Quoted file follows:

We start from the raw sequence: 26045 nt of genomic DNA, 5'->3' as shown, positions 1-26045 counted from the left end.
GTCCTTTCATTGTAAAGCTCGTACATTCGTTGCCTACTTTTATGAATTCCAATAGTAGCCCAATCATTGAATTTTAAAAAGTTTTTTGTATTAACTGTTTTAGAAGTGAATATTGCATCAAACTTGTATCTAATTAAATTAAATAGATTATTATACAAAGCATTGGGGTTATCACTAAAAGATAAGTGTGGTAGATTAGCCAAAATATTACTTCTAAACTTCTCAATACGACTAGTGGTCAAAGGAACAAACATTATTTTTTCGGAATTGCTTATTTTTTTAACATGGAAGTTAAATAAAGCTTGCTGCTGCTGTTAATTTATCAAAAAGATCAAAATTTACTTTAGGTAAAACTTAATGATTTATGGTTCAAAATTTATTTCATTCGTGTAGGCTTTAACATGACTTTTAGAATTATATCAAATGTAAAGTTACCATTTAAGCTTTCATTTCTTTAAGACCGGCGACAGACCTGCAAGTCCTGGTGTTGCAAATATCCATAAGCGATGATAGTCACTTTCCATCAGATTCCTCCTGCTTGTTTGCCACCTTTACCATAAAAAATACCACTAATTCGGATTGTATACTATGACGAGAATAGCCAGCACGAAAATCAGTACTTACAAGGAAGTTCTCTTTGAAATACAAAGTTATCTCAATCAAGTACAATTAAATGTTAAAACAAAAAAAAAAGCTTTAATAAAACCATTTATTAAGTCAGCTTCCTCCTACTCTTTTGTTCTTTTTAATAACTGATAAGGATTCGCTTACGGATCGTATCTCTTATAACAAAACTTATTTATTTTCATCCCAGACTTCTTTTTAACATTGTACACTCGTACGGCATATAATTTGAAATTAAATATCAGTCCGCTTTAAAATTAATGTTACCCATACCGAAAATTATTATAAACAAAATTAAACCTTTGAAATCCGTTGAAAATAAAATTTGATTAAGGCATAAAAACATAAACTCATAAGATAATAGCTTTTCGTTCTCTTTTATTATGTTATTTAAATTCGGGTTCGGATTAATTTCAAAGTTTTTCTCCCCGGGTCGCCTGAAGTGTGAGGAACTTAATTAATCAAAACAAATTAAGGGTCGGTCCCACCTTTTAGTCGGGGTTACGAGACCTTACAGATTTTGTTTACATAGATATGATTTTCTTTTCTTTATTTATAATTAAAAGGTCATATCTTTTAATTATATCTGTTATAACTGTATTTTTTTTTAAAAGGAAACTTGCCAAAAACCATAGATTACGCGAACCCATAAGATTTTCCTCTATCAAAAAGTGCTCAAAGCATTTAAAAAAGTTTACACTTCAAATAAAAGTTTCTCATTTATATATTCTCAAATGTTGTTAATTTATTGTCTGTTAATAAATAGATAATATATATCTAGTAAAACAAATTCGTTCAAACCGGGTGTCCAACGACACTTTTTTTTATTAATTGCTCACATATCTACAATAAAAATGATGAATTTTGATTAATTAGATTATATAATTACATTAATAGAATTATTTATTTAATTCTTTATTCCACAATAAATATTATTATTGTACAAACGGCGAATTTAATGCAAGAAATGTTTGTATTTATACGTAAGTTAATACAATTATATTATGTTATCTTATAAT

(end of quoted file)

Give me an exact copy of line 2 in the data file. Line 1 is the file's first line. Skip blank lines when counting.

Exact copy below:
GTCCTTTCATTGTAAAGCTCGTACATTCGTTGCCTACTTTTATGAATTCCAATAGTAGCCCAATCATTGAATTTTAAAAAGTTTTTTGTATTAACTGTTTTAGAAGTGAATATTGCATCAAACTTGTATCTAATTAAATTAAATAGATTATTATACAAAGCATTGGGGTTATCACTAAAAGATAAGTGTGGTAGATTAGCCAAAATATTACTTCTAAACTTCTCAATACGACTAGTGGTCAAAGGAACAAACATTATTTTTTCGGAATTGCTTATTTTTTTAACATGGAAGTTAAATAAAGCTTGCTGCTGCTGTTAATTTATCAAAAAGATCAAAATTTACTTTAGGTAAAACTTAATGATTTATGGTTCAAAATTTATTTCATTCGTGTAGGCTTTAACATGACTTTTAGAATTATATCAAATGTAAAGTTACCATTTAAGCTTTCATTTCTTTAAGACCGGCGACAGACCTGCAAGTCCTGGTGTTGCAAATATCCATAAGCGATGATAGTCACTTTCCATCAGATTCCTCCTGCTTGTTTGCCACCTTTACCATAAAAAATACCACTAATTCGGATTGTATACTATGACGAGAATAGCCAGCACGAAAATCAGTACTTACAAGGAAGTTCTCTTTGAAATACAAAGTTATCTCAATCAAGTACAATTAAATGTTAAAACAAAAAAAAAAGCTTTAATAAAACCATTTATTAAGTCAGCTTCCTCCTACTCTTTTGTTCTTTTTAATAACTGATAAGGATTCGCTTACGGATCGTATCTCTTATAACAAAACTTATTTATTTTCATCCCAGACTTCTTTTTAACATTGTACACTCGTACGGCATATAATTTGAAATTAAATATCAGTCCGCTTTAAAATTAATGTTACCCATACCGAAAATTATTATAAACAAAATTAAACCTTTGAAATCCGTTGAAAATAAAATTTGATTAAGGCATAAAAACATAAACTCATAAGATAATAGCTTTTCGTTCTCTTTTATTATGTTATTTAAATTCGGGTTCGGATTAATTTCAAAGTTTTTCTCCCCGGGTCGCCTGAAGTGTGAGGAACTTAATTAATCAAAACAAATTAAGGGTCGGTCCCACCTTTTAGTCGGGGTTACGAGACCTTACAGATTTTGTTTACATAGATATGATTTTCTTTTCTTTATTTATAATTAAAAGGTCATATCTTTTAATTATATCTGTTATAACTGTATTTTTTTTTAAAAGGAAACTTGCCAAAAACCATAGATTACGCGAACCCATAAGATTTTCCTCTATCAAAAAGTGCTCAAAGCATTTAAAAAAGTTTACACTTCAAATAAAAGTTTCTCATTTATATATTCTCAAATGTTGTTAATTTATTGTCTGTTAATAAATAGATAATATATATCTAGTAAAACAAATTCGTTCAAACCGGGTGTCCAACGACACTTTTTTTTATTAATTGCTCACATATCTACAATAAAAATGATGAATTTTGATTAATTAGATTATATAATTACATTAATAGAATTATTTATTTAATTCTTTATTCCACAATAAATATTATTATTGTACAAACGGCGAATTTAATGCAAGAAATGTTTGTATTTATACGTAAGTTAATACAATTATATTATGTTATCTTATAAT